Why Health Insurance Matters To Writers

Posted by on May 22, 2017 in Politics | 0 comments

Medical Clipart

Have you ever got to your doctor’s office and asked how much something would cost?

If you never have, indulge me. Try it some time. The next time your doctor tells you that you’ll need a test or a referral to a specialist or even an MRI, ask her how much it will be.

She won’t be able to answer you, but the look of befuddlement on her face will be entertaining.

If you’d never seen that look of befuddlement, chances are you have employer-provided health insurance. You’re lucky. I sincerely hope you can go to your doctor when you choose and get the medical procedures you need without worrying about your bank account, your retirement, or your child’s college fund. Just please remember–it doesn’t happen for all of us.

Normally this blog is about books and children’s literature and the writing process. But I’m taking a break to write about health insurance since it’s in the news lately and because–perhaps this will come as a surprise–writers get sick now and then.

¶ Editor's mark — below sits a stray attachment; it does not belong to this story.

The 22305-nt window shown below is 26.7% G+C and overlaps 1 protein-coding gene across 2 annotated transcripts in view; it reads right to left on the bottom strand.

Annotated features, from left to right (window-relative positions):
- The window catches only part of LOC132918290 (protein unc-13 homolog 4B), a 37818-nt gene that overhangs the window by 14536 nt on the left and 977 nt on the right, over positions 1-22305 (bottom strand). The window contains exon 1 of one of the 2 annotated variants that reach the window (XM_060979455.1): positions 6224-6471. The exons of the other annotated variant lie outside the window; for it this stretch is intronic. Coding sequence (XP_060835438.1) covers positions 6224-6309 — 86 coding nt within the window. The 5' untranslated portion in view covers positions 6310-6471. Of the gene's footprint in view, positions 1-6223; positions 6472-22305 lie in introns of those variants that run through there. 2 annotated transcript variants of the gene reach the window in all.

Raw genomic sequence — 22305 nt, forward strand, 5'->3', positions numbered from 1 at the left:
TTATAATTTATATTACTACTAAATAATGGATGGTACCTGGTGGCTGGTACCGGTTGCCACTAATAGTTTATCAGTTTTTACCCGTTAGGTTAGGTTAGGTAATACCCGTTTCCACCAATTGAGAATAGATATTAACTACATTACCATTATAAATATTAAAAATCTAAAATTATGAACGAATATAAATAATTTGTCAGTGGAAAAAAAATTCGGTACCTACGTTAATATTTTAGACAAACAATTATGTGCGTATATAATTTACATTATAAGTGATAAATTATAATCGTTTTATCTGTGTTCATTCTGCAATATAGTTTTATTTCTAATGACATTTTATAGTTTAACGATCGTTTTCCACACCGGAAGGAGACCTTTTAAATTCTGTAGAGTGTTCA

I’m a writer, full-time. This is rare. Most writers have day jobs or working spouses. One of the reasons they have these things is so that they can have health insurance. So they don’t get sick and die because they can’t afford to see a doctor. So they won’t be bankrupted if a healthy life is abruptly turned upside down and inside out by a terrifying diagnosis or a dreadful accident.

I don’t have a day job or a working spouse. I buy my insurance through the Affordable Care Act. I pay thousands of dollars a year in premiums, and on top of that I pay for all my family’s medical care out of pocket because my deductible is so high.

This is hard. I can do it, but it’s hard. Perhaps it’s about to get harder.

And it matters. If you like books, it matters. If you love to read to your child, it matters.

If we, as a society, want a creative work force, if we want people to write and illustrate books (and direct movies and compose music and perform dance and do all the other things we love about the arts), then we have to make it possible for those people to see a doctor. To get the tests the doctor recommends. To write and illustrate and live long and healthy lives.

Honestly, it doesn’t seem that much to ask.

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